This document is the entry point for 12,147 Los Angeles retrofits and, thus far, 8,801 approved permits. And, you’ll note, section 5i states: “Gas pipes not allowed in grade beam unless approval is obtained from Gas Company.” If such approval is granted, then applicants must fill out 5j: “Provide details for possible pipe intrusion.”
In San Francisco, we presently have no idea what’s buried in these new grade beam foundations. There isn’t a line on a checklist that explicitly asks whether there was a gas line running through it. All we know is that the inspector, who may have been doing 12 to 15 inspections in a day and may or may not have known or cared about the distinctions between sleeving or wrapping — and may or may not have been on the up and up — marked that everything was okay.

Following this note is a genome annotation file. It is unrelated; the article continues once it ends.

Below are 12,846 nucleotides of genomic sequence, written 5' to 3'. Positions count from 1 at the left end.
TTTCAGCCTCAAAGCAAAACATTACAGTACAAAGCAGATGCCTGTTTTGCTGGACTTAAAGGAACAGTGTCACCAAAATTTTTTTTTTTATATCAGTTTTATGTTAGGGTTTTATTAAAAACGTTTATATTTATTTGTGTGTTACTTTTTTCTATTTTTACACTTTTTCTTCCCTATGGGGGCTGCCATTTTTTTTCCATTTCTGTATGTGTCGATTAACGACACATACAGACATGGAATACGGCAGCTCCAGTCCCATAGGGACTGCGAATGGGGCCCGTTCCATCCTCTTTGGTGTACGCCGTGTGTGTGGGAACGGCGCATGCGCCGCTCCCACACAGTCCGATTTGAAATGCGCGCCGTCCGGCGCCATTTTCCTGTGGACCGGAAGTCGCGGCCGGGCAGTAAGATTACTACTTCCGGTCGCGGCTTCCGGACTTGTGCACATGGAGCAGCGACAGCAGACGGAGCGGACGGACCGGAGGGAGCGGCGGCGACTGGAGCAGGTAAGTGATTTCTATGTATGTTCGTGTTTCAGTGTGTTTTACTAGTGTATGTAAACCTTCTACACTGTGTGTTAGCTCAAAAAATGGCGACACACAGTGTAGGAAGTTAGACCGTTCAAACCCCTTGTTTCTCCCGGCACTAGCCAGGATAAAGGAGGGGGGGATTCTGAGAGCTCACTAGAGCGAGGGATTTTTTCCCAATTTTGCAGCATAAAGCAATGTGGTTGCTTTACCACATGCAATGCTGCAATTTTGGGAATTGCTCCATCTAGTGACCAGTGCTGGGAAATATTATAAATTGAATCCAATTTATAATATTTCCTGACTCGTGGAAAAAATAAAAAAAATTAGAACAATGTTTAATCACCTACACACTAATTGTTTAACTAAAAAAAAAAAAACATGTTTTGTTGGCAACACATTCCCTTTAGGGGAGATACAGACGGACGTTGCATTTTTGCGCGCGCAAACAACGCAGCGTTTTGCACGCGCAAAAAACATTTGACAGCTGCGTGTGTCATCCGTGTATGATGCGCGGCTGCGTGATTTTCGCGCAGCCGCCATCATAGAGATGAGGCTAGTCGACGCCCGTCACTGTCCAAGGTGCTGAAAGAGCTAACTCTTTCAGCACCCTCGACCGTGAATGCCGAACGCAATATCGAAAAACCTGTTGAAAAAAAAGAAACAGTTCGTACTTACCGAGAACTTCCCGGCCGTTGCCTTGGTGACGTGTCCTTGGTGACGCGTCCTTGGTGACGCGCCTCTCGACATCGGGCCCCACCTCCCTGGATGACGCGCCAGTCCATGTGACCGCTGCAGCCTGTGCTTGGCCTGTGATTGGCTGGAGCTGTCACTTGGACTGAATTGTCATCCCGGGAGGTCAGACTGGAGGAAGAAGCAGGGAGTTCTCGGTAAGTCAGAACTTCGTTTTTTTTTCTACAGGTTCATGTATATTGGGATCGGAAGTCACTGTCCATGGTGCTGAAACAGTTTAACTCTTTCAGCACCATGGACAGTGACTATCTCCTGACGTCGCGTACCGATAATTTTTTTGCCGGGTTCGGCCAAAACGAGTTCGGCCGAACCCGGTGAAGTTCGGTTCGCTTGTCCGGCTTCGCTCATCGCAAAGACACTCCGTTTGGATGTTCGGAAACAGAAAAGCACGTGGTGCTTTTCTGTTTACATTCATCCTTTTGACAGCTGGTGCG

“The determination to add this to the correction sheet was based on feedback from our field inspection staff,” explains Los Angeles Department of Building and Safety spokesman Jeff Napier. “Existing gas lines from the utility at times were found to be in areas where new grade beams were being installed.” Barring the gas company’s approval, these lines must be moved.
“This would often result in construction delays since the utility was not allowing their gas lines to penetrate the concrete beams. Calling attention to this issue early on in the planning stage was done to try and avoid these construction delays.”
This is not a perfect document and Los Angeles’ building department is not a perfect entity. But a document like this would have solved so many problems in San Francisco.
This would’ve nipped in the bud the problem of gas lines in foundations. It would have given everyone a clear and unambiguous record of just what’s underneath the thousands of mandatory retrofits. And it would’ve quashed the monthslong delays incurred when PG&E gets involved in a project unexpectedly and in its latter stages instead of in a planned manner at its inception.